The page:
In any given year there are generally around eight to ten college basketball teams that seem to have a realistic shot at winning an NCAA title heading into March Madness. Although every year there are a great deal of upsets throughout the tournament (KU fans understand this better than most in the country), generally at least a few of the top ranked teams advance to the Final Four. Even though the season is still somewhat young, the Jayhawks have already started to distance themselves from the rest of the nation once again as one of its’ top teams.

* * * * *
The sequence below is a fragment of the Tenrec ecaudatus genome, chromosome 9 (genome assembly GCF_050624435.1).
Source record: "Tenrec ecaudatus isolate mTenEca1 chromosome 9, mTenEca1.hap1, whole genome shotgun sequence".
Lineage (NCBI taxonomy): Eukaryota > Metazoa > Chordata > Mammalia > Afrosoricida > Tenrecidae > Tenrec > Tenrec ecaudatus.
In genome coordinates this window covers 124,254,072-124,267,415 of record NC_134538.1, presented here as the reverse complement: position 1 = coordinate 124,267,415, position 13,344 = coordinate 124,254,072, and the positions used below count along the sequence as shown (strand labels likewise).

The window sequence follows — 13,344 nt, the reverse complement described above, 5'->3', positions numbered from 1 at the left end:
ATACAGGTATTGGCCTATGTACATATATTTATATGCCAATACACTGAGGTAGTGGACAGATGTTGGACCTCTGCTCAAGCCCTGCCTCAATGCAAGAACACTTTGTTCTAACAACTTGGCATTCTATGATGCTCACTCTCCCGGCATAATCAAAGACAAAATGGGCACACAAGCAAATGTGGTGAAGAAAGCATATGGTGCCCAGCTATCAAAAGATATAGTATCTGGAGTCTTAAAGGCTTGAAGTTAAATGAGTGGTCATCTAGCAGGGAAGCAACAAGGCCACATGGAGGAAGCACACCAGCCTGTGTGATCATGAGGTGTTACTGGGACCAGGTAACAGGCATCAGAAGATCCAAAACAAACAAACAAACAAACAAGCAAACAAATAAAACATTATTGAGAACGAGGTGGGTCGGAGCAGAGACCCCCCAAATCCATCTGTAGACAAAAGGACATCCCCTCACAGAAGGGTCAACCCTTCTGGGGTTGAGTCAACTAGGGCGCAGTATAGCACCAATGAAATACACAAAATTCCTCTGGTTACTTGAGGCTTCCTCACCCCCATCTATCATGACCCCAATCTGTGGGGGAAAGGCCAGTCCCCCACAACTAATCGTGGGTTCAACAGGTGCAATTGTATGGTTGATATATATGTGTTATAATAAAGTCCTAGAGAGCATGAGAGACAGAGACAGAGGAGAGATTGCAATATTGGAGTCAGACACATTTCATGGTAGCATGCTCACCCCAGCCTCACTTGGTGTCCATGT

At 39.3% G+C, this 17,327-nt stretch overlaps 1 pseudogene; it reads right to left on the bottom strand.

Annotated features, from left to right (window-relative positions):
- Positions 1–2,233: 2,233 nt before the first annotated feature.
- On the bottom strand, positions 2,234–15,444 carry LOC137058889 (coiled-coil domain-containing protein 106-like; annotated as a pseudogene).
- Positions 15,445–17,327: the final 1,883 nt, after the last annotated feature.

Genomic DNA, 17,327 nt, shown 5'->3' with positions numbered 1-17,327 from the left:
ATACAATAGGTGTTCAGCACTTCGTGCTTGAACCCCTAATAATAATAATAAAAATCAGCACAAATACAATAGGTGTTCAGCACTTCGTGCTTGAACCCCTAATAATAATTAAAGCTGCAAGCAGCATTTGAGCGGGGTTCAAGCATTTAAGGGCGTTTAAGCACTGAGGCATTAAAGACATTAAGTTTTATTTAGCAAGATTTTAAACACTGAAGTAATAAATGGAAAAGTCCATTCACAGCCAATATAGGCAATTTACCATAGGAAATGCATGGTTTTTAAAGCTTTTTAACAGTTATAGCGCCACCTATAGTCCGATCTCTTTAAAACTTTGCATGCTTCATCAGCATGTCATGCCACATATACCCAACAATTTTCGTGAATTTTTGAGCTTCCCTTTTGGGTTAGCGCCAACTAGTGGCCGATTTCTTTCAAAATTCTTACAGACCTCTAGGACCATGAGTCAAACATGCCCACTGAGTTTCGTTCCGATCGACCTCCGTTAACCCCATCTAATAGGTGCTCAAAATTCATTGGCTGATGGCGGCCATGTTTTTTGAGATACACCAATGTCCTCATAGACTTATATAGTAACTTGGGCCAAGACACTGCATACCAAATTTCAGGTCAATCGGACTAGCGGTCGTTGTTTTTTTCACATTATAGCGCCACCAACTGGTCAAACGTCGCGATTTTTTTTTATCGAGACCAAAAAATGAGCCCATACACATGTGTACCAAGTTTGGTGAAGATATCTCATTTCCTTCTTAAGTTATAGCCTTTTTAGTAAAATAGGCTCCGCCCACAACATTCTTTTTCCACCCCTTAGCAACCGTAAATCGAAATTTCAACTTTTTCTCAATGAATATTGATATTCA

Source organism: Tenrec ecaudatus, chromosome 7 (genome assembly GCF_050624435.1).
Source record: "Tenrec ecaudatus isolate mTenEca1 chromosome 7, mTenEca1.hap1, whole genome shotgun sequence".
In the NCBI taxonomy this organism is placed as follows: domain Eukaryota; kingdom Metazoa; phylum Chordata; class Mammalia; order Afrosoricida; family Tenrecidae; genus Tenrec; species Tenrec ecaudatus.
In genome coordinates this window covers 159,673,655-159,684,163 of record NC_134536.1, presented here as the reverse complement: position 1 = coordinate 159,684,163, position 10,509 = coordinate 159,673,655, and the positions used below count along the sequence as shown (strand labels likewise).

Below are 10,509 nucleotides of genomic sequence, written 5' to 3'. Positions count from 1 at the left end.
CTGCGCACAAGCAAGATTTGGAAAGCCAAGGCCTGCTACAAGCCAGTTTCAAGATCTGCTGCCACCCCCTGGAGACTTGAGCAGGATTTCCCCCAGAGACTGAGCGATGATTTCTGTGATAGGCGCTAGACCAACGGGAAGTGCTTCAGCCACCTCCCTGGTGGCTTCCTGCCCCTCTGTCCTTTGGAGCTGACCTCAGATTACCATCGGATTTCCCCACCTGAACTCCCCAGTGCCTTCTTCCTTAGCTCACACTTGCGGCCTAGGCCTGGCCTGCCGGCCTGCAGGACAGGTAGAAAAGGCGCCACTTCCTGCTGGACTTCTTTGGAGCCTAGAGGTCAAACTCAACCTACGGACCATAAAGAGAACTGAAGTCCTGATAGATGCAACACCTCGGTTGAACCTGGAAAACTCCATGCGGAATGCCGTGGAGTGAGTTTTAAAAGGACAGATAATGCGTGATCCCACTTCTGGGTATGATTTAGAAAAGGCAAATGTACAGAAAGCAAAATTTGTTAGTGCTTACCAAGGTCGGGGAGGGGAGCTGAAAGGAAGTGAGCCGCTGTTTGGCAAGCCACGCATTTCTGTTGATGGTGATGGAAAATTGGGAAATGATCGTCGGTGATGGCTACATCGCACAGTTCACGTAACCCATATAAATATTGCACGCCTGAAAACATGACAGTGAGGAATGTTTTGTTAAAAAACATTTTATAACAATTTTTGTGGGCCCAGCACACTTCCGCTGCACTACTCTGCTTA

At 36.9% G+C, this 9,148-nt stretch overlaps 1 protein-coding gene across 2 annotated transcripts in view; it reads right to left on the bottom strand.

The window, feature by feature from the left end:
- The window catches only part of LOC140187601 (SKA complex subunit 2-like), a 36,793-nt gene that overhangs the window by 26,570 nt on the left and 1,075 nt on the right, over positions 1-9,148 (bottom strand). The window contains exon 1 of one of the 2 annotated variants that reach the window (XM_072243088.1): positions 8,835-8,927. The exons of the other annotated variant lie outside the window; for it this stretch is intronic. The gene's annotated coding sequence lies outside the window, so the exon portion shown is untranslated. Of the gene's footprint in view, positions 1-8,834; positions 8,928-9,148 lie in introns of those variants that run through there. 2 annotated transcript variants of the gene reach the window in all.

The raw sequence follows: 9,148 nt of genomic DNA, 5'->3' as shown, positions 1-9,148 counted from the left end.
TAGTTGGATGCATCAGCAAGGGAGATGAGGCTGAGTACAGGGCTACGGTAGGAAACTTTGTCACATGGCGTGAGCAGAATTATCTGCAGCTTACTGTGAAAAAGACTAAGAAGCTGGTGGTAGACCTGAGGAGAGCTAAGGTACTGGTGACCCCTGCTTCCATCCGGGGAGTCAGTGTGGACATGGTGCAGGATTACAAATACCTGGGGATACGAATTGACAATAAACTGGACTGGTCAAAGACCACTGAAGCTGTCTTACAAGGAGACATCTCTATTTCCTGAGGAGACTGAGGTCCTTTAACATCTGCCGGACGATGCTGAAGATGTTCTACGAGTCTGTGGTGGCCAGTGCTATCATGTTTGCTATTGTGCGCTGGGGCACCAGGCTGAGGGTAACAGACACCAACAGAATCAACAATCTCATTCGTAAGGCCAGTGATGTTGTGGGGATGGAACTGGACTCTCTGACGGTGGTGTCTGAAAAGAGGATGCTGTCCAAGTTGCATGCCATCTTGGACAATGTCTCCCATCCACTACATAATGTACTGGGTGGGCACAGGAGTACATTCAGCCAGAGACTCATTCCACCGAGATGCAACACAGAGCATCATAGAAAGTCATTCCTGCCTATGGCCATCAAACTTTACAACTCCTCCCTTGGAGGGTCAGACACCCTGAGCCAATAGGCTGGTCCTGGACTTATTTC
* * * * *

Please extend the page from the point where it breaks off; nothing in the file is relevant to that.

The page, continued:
There are a number of factors leading to this, starting back in October at the Big 12 Media Days when coach Bill Self announced that he would be opting to use a smaller lineup, starting sophomore point guard Devonte’ Graham in addition to fellow junior guard Frank Mason. The move worked immediately, as it gave KU a much quicker and better ball handling team than in years past when using a bigger lineup. Also, it has lead to what Bill Self has recently called his greatest three point shooting team ever while at KU (currently second in the nation shooting .449% from three as a team).